The Ryder Cup is the biggest international golf betting event by far. In a rivalry that stretches back over one hundred years, America and Europe’s best take each other on in matchplay every 2 years. While the event was contested between America and Great Britain & Ireland since the early 1900s, it wasn’t until 1979 that the latter team was consolidated to include European players due to American dominance in the tournament.
From that point onwards, Europe has won ten times outright and retained the Cup once. American has won eight times over that period. Similar to the Presidents Cup, a tournament between America and every continent minus Europe, the players in the Ryder Cup do not receive prize money.
Venues at the Ryder Cup differ year-on-year, but each must be able to hold tends of thousands of golf fans. Golf is a sport generally known for its quiet and conservative atmosphere, but when the Ryder Cup is on supporters tend to be much more vocal than at other traditional tournaments.
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Learn the Format | This first tip may seem obvious, but learning exactly how the Ryder Cup is played will give you the winning edge. There are three separate formats over the course of the 3 days – Foursomes, Fourballs and Singles Matchups. Be sure to study these formats and the players involved.
Know the Venue | The venue for The Ryder Cup will have a huge role to play in deciding the outcome of the event. Is the course long? Short? Is it wide? narrow? And does this particularly favor the majority of the Europe side or the US?
Form of Players | Placing a bet on one of the world’s top players is not necessarily the best option. Keep an eye on players’ form leading up to the event. Odds for players outside the world’s Top 10 come as a pleasant surprise.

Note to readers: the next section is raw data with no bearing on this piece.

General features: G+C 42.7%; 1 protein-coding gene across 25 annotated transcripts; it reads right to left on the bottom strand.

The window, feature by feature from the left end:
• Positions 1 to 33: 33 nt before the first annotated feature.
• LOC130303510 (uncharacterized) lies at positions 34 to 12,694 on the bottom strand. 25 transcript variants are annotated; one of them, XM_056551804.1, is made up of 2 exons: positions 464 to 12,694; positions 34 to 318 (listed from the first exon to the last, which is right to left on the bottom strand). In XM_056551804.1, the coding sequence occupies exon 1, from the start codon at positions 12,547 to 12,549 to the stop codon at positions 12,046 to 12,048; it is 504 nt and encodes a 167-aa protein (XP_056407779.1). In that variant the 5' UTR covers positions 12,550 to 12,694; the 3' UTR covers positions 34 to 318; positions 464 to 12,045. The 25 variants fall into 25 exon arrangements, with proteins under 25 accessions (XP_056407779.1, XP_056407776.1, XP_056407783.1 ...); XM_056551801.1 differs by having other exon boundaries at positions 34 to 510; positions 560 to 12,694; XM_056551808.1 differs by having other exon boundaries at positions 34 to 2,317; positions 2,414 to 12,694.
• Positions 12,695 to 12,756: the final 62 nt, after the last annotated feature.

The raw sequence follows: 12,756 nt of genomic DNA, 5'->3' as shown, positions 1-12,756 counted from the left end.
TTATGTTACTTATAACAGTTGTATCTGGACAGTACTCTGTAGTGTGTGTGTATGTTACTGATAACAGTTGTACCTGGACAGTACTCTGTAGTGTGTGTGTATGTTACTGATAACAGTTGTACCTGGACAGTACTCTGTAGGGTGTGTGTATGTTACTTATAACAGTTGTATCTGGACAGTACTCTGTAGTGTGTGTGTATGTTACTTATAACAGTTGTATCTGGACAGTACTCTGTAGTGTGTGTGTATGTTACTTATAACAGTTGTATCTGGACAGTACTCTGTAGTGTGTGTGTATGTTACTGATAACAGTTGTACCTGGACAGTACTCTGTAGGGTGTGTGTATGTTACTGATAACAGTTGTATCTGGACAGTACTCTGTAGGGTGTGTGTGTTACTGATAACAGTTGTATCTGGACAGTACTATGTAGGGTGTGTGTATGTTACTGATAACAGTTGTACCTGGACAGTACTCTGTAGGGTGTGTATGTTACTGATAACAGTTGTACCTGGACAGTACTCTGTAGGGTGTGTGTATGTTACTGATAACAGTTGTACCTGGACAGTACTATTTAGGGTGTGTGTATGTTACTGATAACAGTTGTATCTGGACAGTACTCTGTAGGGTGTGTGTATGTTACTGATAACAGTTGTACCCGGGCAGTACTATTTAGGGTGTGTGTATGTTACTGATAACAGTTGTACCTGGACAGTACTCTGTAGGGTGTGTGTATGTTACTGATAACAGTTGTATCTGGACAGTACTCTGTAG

The Ryder Cup is made up of 12 players on each side who are selected and led by their captain, usually a senior champion golfer or one that has recently retired. The 12 best golfers in the US take on the 12 best from Europe in a variety of formats over the course of three days.
Day 1 & 2: Foursomes & Fourballs
The first two days of The Ryder Cup consists of four matches of foursomes and four matches of fourballs, each a variation of match-play golf.
Foursomes – in this format, each two-player team takes turns playing just one ball per hole until the whole is complete.
Fourballs – each player of the two-man team plays his own ball, resulting in four balls being played. The lowest score on the hole for each team is compared against the opponents, and the lowest wins that hole.
Each match is played over 18 holes unless one side gains a lead which cannot be equaled or beaten over the remainder of the holes.
Day 3: Singles Matchplay
On the final day of the event, each of the twelve players play separately against each of the opposite side in a 1v1. The captain of each side tactically sends out his players in the order by which he decides.
How to Bet on the Ryder Cup
With more and more ways to gamble becoming available, placing a bet on the Ryder Cup is easier than ever:
Online - Desktop | Betting on a desktop computer is a classic method used for the Ryder Cup. You can sign up for an account with top online sites in seconds.
Online - Mobile | With the introduction of mobile gambling across the US, you can now enjoy Ryder Cup betting anywhere, and at any time during the competition. The majority of online bookmakers now offer mobile apps to complement their desktop offerings. These apps are generally available for Apple and Android.
Online - In-Play | In-Play golf betting is becoming increasingly popular for the Ryder Cup. You can place a bet at any time during the middle of a match, either through desktop or mobile.
In a Sportsbook | The atmosphere in a bookmaker is always jovial during the Ryder Cup. Write your bet on a slip and give it to the cashier.